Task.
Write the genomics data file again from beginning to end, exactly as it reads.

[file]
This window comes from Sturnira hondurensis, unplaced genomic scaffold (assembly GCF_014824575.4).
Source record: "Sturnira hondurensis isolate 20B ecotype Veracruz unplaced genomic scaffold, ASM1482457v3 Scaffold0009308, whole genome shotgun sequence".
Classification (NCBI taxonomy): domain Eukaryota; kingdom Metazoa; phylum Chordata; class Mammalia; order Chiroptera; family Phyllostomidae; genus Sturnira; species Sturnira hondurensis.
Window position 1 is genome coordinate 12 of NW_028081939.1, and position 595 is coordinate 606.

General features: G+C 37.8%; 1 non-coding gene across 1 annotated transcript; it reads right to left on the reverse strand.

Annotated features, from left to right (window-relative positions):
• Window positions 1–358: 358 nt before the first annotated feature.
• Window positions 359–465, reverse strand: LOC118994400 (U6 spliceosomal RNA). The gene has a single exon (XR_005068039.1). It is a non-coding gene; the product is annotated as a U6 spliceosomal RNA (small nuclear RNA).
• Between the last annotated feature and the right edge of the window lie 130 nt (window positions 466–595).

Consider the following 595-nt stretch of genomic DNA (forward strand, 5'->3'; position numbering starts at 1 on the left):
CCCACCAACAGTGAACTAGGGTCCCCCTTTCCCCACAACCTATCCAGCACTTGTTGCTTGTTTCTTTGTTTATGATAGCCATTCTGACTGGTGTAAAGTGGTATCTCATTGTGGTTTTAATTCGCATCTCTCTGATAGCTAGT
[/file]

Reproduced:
This window comes from Sturnira hondurensis, unplaced genomic scaffold (assembly GCF_014824575.4).
Source record: "Sturnira hondurensis isolate 20B ecotype Veracruz unplaced genomic scaffold, ASM1482457v3 Scaffold0009308, whole genome shotgun sequence".
Classification (NCBI taxonomy): domain Eukaryota; kingdom Metazoa; phylum Chordata; class Mammalia; order Chiroptera; family Phyllostomidae; genus Sturnira; species Sturnira hondurensis.
Window position 1 is genome coordinate 12 of NW_028081939.1, and position 595 is coordinate 606.

General features: G+C 37.8%; 1 non-coding gene across 1 annotated transcript; it reads right to left on the reverse strand.

Annotated features, from left to right (window-relative positions):
• Window positions 1–358: 358 nt before the first annotated feature.
• Window positions 359–465, reverse strand: LOC118994400 (U6 spliceosomal RNA). The gene has a single exon (XR_005068039.1). It is a non-coding gene; the product is annotated as a U6 spliceosomal RNA (small nuclear RNA).
• Between the last annotated feature and the right edge of the window lie 130 nt (window positions 466–595).

Consider the following 595-nt stretch of genomic DNA (forward strand, 5'->3'; position numbering starts at 1 on the left):
CCCACCAACAGTGAACTAGGGTCCCCCTTTCCCCACAACCTATCCAGCACTTGTTGCTTGTTTCTTTGTTTATGATAGCCATTCTGACTGGTGTAAAGTGGTATCTCATTGTGGTTTTAATTCGCATCTCTCTGATAGCTAGT